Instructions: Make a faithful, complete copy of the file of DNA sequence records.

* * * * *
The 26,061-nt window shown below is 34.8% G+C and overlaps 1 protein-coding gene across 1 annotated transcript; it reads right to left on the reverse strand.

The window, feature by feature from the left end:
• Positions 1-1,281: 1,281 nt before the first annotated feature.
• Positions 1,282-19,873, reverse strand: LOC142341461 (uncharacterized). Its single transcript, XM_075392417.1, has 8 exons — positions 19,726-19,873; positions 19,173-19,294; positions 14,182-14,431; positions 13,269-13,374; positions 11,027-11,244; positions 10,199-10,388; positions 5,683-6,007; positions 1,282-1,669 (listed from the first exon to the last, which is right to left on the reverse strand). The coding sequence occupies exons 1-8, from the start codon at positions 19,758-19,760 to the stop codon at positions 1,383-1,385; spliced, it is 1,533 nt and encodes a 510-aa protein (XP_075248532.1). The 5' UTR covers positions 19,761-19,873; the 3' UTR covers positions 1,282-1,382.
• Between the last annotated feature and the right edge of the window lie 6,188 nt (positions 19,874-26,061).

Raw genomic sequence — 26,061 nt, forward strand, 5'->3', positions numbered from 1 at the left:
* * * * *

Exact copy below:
The 26,061-nt window shown below is 34.8% G+C and overlaps 1 protein-coding gene across 1 annotated transcript; it reads right to left on the reverse strand.

The window, feature by feature from the left end:
• Positions 1-1,281: 1,281 nt before the first annotated feature.
• Positions 1,282-19,873, reverse strand: LOC142341461 (uncharacterized). Its single transcript, XM_075392417.1, has 8 exons — positions 19,726-19,873; positions 19,173-19,294; positions 14,182-14,431; positions 13,269-13,374; positions 11,027-11,244; positions 10,199-10,388; positions 5,683-6,007; positions 1,282-1,669 (listed from the first exon to the last, which is right to left on the reverse strand). The coding sequence occupies exons 1-8, from the start codon at positions 19,758-19,760 to the stop codon at positions 1,383-1,385; spliced, it is 1,533 nt and encodes a 510-aa protein (XP_075248532.1). The 5' UTR covers positions 19,761-19,873; the 3' UTR covers positions 1,282-1,382.
• Between the last annotated feature and the right edge of the window lie 6,188 nt (positions 19,874-26,061).

Raw genomic sequence — 26,061 nt, forward strand, 5'->3', positions numbered from 1 at the left: